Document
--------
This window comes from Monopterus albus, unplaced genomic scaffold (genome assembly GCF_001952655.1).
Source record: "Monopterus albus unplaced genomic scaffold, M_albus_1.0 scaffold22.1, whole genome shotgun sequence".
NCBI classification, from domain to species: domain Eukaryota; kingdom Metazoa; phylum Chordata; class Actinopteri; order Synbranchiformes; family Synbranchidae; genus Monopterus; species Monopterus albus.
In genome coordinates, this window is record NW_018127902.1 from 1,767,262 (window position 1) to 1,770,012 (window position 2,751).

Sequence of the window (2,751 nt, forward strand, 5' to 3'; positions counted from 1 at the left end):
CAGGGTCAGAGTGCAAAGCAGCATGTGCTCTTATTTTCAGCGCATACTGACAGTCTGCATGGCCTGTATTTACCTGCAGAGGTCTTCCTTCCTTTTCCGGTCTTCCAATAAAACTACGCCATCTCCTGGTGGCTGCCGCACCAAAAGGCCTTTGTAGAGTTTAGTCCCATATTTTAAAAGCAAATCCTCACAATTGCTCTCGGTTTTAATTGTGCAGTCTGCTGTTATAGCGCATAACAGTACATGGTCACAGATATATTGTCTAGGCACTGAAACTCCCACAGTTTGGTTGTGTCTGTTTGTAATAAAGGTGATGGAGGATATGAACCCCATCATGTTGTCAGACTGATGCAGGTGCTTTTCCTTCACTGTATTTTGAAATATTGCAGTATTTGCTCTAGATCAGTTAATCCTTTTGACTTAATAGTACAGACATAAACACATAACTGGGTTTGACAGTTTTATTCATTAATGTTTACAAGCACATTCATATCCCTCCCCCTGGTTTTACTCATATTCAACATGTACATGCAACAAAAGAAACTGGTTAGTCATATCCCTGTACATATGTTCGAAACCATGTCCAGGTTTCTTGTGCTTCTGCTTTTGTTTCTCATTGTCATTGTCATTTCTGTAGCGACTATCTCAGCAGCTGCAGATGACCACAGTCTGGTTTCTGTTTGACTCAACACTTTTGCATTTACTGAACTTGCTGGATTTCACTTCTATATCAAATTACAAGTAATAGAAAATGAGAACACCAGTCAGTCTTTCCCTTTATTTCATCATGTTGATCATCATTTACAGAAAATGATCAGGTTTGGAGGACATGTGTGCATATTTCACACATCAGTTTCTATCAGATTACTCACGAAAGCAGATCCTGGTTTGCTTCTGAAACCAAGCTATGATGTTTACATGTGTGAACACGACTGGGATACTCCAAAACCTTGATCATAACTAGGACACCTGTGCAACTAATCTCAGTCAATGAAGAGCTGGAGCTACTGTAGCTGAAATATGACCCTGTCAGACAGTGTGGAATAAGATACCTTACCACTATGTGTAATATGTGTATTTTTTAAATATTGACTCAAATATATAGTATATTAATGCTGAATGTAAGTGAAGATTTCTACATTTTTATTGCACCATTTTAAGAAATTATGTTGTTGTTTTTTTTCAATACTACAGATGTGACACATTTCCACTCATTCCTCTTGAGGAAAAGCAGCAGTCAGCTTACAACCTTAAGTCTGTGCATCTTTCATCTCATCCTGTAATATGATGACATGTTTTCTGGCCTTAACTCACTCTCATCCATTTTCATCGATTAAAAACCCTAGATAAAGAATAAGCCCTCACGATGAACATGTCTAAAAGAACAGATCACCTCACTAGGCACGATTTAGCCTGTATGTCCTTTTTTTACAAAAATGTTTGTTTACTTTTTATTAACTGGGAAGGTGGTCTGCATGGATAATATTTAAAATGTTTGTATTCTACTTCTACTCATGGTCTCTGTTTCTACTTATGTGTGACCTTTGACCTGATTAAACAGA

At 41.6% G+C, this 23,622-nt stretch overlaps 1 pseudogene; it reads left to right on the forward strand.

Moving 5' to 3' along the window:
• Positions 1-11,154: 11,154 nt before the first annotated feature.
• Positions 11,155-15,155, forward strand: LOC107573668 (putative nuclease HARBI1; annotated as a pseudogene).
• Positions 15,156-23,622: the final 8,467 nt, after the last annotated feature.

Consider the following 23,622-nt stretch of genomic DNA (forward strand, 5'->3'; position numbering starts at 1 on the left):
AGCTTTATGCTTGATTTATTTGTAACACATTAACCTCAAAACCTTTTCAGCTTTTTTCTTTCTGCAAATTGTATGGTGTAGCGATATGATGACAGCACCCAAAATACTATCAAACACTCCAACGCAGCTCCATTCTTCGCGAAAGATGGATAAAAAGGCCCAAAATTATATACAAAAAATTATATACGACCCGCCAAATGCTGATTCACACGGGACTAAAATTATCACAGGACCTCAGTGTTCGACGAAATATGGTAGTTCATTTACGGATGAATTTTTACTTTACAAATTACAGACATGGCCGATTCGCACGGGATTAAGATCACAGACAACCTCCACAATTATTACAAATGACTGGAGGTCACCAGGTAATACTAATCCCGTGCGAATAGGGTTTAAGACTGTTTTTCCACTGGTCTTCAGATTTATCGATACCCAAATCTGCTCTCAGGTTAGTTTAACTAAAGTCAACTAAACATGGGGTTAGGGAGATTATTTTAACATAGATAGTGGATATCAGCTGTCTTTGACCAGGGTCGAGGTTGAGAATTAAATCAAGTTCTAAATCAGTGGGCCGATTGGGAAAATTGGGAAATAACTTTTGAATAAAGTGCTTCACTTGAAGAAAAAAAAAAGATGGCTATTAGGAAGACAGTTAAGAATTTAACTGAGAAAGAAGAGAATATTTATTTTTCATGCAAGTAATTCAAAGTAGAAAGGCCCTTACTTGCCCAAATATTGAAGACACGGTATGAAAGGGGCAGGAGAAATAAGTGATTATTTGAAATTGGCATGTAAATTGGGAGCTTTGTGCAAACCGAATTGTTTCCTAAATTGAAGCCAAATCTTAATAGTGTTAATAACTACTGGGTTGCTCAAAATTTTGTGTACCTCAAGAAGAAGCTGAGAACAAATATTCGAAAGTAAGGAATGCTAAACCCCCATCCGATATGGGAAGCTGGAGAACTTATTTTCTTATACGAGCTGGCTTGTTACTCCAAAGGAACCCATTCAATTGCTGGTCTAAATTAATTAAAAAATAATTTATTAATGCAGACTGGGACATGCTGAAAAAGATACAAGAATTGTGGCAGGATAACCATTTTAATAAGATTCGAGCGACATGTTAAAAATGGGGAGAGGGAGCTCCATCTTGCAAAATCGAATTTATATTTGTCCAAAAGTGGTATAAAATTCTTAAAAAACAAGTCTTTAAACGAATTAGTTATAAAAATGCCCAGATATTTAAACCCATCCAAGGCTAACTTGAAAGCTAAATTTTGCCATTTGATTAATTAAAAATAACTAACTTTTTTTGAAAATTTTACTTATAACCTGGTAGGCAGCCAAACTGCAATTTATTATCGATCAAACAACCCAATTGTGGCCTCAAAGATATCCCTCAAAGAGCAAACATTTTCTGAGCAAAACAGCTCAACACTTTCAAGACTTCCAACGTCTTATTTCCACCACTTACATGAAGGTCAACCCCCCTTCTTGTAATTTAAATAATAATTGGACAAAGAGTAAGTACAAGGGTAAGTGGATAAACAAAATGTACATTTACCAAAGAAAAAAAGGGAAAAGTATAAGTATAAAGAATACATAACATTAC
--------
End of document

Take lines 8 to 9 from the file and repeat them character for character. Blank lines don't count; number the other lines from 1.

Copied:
Moving 5' to 3' along the window:
• Positions 1-11,154: 11,154 nt before the first annotated feature.